Sheffield on track with recovery from recession but economic growth falls below UK average

Sheffield’s rate of economic growth over the last five years suggests the city needs assistance in key area to fully complete its recovery from the recession, reveals research by UHY Hacker Young, the Sheffield based accountancy firm.

According to UHY Hacker Young, the city recorded growth in its ‘Gross Value Added’ (GVA) of 6.1 per cent in the five years since the recession, from 2009 to 2013, just below the national average of 9 per cent.

‘Gross Value Added’ (GVA) is the measure of an area’s contribution to the UK economy according to the value of the goods and services it produces. 

Sheffield has recorded a GVA contribution per person of £20,000, just below than the UK average of £20,900.

UHY Hacker Young notes that Sheffield’s economy is growing at a faster rate than local competitors Leeds which saw an increase of 5.6 per cent over the same period.

UHY Hacker Young says that Sheffield’s position as one of the UK’s most important economic centres helps to attract businesses to the city. 

Sheffield’s economy is boosted by the recovering engineering and manufacturing sectors, ably supported by the high calibre graduates from the city’s world-famous universities, with major manufacturing businesses in the area including Tata Steel and B. Braun Melsungen AG.

UHY Hacker Young explains that Sheffield’s good transport links ensure that the city is well placed for businesses, within travelling distance of numerous cities across the North of England and that this has contributed to the economy.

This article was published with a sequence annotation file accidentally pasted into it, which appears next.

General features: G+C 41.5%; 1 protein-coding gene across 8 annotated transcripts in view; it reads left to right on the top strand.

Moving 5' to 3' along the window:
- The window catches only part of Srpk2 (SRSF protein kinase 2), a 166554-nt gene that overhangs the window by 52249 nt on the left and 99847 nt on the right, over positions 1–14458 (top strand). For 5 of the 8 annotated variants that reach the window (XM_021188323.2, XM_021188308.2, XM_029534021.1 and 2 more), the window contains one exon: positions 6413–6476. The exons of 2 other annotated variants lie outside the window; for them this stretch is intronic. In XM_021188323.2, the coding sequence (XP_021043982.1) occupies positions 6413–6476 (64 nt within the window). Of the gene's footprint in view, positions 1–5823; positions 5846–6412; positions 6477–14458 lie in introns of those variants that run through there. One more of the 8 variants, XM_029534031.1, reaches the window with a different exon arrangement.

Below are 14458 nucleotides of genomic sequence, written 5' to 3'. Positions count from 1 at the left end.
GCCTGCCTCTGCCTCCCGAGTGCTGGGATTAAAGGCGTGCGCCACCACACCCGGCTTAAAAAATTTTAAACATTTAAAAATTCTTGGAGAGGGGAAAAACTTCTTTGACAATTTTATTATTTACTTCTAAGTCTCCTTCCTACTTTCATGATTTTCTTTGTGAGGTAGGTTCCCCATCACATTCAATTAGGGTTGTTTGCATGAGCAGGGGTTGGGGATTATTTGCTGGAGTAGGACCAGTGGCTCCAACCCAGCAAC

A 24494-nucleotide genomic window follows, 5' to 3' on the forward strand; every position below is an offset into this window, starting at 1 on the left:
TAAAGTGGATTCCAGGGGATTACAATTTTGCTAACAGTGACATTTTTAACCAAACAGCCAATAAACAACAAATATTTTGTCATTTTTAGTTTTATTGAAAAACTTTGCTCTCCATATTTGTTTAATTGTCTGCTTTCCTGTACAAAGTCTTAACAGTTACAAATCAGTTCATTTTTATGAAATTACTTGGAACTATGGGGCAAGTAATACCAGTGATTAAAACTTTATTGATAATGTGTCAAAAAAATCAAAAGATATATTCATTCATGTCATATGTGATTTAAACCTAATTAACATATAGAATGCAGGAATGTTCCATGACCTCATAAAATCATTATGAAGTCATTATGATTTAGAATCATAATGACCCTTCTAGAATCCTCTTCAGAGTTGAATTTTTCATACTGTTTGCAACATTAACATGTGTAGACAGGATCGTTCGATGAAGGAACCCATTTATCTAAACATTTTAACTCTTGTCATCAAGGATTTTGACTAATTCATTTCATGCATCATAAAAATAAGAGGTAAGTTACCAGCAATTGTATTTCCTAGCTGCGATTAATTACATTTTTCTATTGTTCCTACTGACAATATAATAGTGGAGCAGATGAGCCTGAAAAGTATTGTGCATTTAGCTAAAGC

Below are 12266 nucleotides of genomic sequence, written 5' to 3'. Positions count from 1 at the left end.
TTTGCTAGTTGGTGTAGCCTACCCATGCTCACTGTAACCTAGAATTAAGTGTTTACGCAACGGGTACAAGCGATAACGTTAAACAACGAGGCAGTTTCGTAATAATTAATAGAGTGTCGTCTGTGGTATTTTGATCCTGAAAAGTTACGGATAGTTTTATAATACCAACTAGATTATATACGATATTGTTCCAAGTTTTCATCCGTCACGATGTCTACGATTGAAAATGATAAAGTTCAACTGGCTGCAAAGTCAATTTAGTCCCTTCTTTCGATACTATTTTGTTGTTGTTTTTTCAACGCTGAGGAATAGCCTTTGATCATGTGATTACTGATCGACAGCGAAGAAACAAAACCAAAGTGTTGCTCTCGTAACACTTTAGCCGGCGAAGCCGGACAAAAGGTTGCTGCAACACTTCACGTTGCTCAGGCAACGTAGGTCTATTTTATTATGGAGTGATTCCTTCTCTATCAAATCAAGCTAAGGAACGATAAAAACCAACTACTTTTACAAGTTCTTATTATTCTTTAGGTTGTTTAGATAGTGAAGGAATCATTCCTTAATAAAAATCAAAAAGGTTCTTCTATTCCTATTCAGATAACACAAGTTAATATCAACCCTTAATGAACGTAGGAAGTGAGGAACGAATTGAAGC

The introduction of HS2 will improve Sheffield’s connectivity with the rest of the UK, opening up the region to further investment and emphasising the importance of the project going ahead.

Also, with Doncaster-Sheffield and Leeds-Bradford airports in close proximity, the local economy benefits from international trade.

Sheffield also has a burgeoning community of technology and media start-ups, concentrated around Sheffield Technology Parks and the Sheffield Cultural Industries Quarter.

Andrew Hulse, partner at UHY Hacker Young in Sheffield, explains: “Businesses may not be making the capital expenditure needed into new IT, plant and machinery.

“This is particularly important in Sheffield due to our advanced manufacturing and engineering sectors.”

“The Government can help the UK’s aerospace sector by ensuring that capital allowances are maintained at the current level at the next Budget, rather than reduced as planned.

“A lot of businesses would rather see a mix between more generous tax breaks for investing in plant and machinery and reduced Corporation Tax.”

“The Chancellor’s latest Budget speech announced plans to build the Northern Powerhouse, an initiative that would receive strong support from Sheffield’s business community.

“Sheffield has got a great deal going for it so a concerted effort by the local council, local businesses and our universities should help to deliver more rewarding and well-paid jobs.” 

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